Carby, Hazel 1948–
Hazel Carby 1948–
Educational administrator, author
Professor Hazel Carby, chair of the African American studies department at Yale University, is a pioneering critic in the field of black feminism. Her first book, Reconstructing Womanhood: The Emergence of the Afro-American Woman Novelist, was an early and extremely influential study on black women writers. Carby followed this with Race Men: The Body and Soul of Race, Nation, and Manhood, an exploration of sexism within the black community. Her most recent book, Cultures in Babylon: Black Britain and African America is a collection of essays on various subjects, written over the last 20 years.
As a native Briton, Carby defined African American studies much more broadly than many other well-known scholars, who tend to focus only on the United States. As chair, Carby has encouraged an interdisciplinary approach, taking into account the experiences of blacks in Europe, North and South America, and the Caribbean. “Academics are increasingly interested in a ’Black Atlantic,’” Carby said in a personal interview with Contemporary Black Biography. “You can’t understand U.S. history by itself. You have to understand much wider histories in relation to each other,” she explained.
Hazel V. Carby was born on January 15, 1948 in Oakhamton, Devon, Great Britain. She was the daughter of Iris Muriel Carby, who came from a poor Welsh family, and Carlin Colin Carby, a Jamaican. Her father had joined the Royal Air Force, and was stationed in Britain; the couple met at a social event at an air base in Worcester.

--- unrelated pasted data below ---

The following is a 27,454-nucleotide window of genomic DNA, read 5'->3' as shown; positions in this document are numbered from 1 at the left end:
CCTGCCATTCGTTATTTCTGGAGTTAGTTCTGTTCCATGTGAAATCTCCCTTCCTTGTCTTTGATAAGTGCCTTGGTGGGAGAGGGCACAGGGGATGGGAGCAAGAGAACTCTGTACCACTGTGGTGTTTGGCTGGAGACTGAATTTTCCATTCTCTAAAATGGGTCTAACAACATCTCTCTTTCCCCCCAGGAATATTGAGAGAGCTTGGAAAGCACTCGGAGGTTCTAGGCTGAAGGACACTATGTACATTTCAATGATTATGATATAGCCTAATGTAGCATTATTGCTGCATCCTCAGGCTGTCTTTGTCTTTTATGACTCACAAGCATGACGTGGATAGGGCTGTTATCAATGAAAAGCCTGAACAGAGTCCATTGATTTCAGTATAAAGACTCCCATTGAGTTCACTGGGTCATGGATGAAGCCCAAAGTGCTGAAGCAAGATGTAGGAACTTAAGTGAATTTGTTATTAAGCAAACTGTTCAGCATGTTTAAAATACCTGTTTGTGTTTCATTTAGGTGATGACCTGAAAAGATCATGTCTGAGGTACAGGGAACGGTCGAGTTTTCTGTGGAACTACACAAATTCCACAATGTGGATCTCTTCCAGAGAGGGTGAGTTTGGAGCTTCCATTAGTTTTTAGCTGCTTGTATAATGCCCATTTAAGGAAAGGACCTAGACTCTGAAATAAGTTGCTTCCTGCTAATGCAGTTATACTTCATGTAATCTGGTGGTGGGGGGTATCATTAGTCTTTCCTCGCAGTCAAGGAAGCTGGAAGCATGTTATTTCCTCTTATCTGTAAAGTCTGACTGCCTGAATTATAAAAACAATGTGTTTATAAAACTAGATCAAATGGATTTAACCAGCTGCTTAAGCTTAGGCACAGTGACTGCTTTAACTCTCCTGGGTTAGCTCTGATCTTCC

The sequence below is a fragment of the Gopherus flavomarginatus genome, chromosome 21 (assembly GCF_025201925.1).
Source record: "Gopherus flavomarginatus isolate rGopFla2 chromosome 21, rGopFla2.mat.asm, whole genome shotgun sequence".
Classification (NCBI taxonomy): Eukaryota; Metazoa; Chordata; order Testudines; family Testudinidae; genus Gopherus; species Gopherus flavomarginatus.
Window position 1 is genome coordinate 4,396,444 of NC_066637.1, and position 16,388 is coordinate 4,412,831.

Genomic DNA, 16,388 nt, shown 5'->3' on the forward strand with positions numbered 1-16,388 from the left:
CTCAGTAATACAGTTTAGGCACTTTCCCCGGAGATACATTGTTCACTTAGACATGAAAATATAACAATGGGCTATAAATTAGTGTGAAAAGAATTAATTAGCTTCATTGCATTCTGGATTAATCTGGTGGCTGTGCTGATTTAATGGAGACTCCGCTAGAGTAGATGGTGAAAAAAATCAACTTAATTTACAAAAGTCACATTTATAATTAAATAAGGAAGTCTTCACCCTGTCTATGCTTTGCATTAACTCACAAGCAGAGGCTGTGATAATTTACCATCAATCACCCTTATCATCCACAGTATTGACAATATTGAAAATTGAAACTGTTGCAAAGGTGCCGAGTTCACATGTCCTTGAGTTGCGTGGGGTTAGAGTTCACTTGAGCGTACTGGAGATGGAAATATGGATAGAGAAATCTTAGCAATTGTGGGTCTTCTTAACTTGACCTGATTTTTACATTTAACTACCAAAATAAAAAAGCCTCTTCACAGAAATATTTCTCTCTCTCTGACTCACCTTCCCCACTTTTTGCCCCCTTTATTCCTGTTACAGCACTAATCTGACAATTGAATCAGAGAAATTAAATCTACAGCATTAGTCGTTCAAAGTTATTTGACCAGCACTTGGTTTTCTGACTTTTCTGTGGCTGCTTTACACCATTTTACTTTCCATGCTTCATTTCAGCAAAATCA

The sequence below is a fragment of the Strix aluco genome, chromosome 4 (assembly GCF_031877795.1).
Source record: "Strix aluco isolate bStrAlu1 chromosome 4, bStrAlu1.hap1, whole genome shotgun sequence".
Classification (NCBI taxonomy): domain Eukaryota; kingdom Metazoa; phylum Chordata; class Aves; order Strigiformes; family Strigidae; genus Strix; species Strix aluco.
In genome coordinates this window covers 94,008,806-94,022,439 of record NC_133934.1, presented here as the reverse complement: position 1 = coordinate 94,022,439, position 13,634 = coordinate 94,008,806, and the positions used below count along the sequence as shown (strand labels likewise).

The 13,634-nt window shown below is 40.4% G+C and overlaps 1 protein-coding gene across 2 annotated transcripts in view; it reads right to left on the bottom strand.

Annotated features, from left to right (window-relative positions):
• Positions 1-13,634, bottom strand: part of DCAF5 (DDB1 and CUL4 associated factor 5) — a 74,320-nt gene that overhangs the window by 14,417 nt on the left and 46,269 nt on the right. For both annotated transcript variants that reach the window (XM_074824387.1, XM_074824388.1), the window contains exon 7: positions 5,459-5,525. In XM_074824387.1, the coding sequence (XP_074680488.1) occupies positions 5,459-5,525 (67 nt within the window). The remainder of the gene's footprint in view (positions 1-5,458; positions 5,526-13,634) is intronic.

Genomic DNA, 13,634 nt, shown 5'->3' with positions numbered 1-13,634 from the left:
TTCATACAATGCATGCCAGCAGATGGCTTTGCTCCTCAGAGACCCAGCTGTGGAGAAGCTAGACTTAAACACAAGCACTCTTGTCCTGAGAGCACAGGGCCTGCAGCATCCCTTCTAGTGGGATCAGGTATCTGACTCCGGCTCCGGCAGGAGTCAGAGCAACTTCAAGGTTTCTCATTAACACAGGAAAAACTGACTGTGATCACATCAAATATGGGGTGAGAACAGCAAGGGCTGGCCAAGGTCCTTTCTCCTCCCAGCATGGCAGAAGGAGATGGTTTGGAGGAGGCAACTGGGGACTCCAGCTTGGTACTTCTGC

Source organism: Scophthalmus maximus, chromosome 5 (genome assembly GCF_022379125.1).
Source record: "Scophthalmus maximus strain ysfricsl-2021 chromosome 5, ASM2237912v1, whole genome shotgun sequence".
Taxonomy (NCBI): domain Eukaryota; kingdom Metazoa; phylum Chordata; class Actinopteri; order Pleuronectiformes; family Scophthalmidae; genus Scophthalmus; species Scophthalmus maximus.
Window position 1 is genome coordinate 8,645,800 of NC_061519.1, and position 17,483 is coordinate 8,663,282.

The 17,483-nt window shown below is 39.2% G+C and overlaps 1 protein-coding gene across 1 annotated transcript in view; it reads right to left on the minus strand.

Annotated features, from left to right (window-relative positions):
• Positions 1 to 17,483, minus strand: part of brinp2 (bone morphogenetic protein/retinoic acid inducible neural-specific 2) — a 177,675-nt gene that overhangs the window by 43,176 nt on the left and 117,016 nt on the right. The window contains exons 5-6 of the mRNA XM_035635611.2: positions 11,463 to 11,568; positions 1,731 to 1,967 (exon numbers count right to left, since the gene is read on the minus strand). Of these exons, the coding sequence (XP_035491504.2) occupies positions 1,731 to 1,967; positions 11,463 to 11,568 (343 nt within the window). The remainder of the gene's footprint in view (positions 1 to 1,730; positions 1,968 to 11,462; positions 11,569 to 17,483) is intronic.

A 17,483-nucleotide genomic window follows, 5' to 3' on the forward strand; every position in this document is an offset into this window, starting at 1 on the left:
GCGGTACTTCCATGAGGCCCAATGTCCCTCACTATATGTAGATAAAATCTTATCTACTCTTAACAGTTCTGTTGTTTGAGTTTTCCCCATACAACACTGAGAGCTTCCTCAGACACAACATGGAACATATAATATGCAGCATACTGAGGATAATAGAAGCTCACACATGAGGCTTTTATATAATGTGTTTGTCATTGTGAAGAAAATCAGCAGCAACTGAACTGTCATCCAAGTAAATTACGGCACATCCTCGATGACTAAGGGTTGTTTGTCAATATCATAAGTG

“At the time, an interracial marriage was very much frowned upon,” Carby told CBB. The Carbys decided to settle in London, but found that no landlords would rent to them; eventually, they had to buy a house just so they would have somewhere to live. Carby’s father found work as an accounts clerk for the city of Westminster, while her mother worked as a secretary at the Ugandan Embassy.
As a young child, Carby showed a talent for ballet. She won a scholarship to a ballet school, and trained to become a professional dancer from the ages of four to seventeen. During her drama classes at school, however, she developed an interest in reading. Eventually, Carby decided to study literature rather than pursue a career as a dancer. “My ballet teachers wouldn’t speak to me afterwards,” she recalled to CBB.
Neither of Carby’s parents had gone to college, and they did not encourage her to pursue an academic career. “My parents just wanted my brother and me to be the best,” Carby told CBB. “I attended all-white schools, and faced a lot of racism. Success was a strategy for dealing with it,” she continued.
Carby went on to study English literature and history at Portsmouth Polytechnic, earning a B.A. with honors in 1970. After graduating, she moved to London, where
At a Glance…